Ireland has imposed new restrictions to curb the spread of the Omicron coronavirus variant, including an 8pm curfew for pubs and restaurants until the end of January and limits on the number of people able to attend weddings and sporting events.
The controversial measures, a week before Christmas, were nonetheless less severe than had been recommended by the National Public Health Advisory Team (NPHET), which had urged hospitality venues to shut at 5pm.
Health experts say Omicron now accounts for 35 per cent of cases and was rising exponentially. On Thursday, Stephen Donnelly, health minister, said it accounted for 27 per cent.
“None of this is easy. We are all exhausted with Covid,” Taoiseach Micheál Martin said in a televised address. “But it is the reality that we are dealing with. We cannot wish it away and there is no silver bullet to fix it.”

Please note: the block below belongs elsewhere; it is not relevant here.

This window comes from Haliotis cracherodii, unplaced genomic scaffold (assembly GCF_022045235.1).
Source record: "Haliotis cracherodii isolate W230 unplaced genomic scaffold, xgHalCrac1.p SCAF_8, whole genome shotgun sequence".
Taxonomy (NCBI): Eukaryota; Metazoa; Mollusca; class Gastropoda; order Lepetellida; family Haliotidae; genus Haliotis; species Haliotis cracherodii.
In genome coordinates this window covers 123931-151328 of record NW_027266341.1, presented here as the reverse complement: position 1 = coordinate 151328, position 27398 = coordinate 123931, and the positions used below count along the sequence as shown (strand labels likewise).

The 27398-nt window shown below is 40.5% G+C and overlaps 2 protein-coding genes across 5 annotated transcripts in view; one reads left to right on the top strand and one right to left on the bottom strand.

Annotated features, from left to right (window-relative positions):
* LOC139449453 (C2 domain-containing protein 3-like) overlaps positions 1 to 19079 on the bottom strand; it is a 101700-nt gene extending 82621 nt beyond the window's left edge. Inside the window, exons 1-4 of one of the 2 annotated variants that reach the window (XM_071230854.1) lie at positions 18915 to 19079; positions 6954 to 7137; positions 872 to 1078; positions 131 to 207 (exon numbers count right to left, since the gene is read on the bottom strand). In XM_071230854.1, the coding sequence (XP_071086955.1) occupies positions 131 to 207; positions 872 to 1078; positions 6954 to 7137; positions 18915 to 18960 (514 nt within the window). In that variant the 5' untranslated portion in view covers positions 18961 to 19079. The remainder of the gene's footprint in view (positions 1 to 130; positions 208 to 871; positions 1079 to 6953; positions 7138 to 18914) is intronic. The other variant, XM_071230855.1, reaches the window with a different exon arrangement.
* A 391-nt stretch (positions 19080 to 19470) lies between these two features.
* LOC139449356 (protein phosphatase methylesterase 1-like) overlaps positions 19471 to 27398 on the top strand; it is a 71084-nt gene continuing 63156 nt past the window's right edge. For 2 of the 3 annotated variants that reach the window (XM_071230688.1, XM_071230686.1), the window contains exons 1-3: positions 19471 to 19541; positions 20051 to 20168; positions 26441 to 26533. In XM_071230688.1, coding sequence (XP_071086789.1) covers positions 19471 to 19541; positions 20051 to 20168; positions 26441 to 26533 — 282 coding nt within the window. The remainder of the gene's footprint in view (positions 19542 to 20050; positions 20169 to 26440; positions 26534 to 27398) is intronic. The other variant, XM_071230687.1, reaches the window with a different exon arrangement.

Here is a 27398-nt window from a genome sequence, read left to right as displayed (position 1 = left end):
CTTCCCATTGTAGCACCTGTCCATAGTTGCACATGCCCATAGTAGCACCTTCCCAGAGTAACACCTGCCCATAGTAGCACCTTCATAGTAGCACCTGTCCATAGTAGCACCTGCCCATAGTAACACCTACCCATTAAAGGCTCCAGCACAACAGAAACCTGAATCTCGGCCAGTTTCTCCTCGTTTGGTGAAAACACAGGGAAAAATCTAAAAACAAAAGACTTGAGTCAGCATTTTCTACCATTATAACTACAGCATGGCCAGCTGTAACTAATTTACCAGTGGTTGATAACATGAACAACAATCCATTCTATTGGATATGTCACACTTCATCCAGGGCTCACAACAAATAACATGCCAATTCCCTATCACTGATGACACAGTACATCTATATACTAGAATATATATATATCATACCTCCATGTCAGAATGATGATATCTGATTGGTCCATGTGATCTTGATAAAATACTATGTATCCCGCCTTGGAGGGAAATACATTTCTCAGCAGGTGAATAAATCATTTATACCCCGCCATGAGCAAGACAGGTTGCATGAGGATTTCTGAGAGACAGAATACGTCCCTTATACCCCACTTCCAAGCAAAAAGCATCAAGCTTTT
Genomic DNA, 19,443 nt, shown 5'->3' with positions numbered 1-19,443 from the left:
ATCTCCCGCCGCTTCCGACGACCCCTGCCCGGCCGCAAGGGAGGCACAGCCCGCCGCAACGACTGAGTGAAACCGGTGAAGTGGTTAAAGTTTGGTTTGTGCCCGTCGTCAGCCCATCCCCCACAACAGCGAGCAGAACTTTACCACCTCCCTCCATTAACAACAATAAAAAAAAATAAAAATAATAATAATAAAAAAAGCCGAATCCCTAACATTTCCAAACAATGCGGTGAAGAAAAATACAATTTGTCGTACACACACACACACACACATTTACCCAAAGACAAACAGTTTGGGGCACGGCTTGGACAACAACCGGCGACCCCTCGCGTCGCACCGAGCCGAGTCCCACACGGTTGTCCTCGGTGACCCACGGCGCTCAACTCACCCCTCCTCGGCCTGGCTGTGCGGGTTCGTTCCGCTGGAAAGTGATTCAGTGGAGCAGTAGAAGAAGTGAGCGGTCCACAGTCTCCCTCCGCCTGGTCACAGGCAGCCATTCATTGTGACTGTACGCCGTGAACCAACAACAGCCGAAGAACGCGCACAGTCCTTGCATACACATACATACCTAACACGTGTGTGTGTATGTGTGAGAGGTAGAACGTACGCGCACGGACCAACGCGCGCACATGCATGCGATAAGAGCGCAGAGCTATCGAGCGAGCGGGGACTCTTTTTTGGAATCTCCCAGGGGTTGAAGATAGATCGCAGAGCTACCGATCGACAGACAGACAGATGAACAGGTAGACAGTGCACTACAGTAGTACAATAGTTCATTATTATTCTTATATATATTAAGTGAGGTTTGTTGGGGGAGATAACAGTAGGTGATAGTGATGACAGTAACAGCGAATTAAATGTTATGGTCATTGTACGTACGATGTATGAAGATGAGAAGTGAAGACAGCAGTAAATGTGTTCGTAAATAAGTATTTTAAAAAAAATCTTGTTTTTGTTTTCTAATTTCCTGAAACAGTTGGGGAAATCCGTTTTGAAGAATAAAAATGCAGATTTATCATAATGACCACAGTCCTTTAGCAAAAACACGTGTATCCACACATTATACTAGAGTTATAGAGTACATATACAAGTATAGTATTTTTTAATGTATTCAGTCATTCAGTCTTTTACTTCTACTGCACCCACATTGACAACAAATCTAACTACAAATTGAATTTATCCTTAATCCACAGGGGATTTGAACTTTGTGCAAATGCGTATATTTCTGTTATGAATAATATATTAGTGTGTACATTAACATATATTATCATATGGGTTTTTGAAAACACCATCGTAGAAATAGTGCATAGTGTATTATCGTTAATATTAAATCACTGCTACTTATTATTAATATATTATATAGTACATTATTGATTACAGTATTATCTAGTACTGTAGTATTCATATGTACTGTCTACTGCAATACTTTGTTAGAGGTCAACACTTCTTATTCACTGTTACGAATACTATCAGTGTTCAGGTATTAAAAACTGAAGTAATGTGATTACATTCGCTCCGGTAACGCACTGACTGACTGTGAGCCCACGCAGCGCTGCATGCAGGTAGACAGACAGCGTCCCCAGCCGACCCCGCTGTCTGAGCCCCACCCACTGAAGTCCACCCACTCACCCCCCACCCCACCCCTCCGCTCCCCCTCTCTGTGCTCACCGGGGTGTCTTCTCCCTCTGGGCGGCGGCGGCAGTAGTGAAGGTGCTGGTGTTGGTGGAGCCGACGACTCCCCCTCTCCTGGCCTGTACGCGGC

Publicans had expressed outrage at the recommendations to close bars at 5pm.
“Christmas has been cancelled for our industry,” Donal O’Keefe, chief executive of Ireland’s Licensed Vintners Association, told RTÉ radio earlier, before the cabinet rowed back from the recommendation.
But some politicians believed the 8pm curfew could just encourage people to continue partying in private homes later.
Under the new rules, no indoor events will be allowed after 8pm. Indoor events earlier in the day will be limited to 50 per cent capacity or 1,000 people, whichever is lower. For outdoor events, attendance is 5,000 people or 50 per cent of capacity.
Weddings may still go ahead after 8pm but must be limited to 100 guests.
The government has also stepped up rules on testing and limiting the movement of people who have been in contact with someone with Covid. All people arriving will need a negative test, whatever their vaccination status.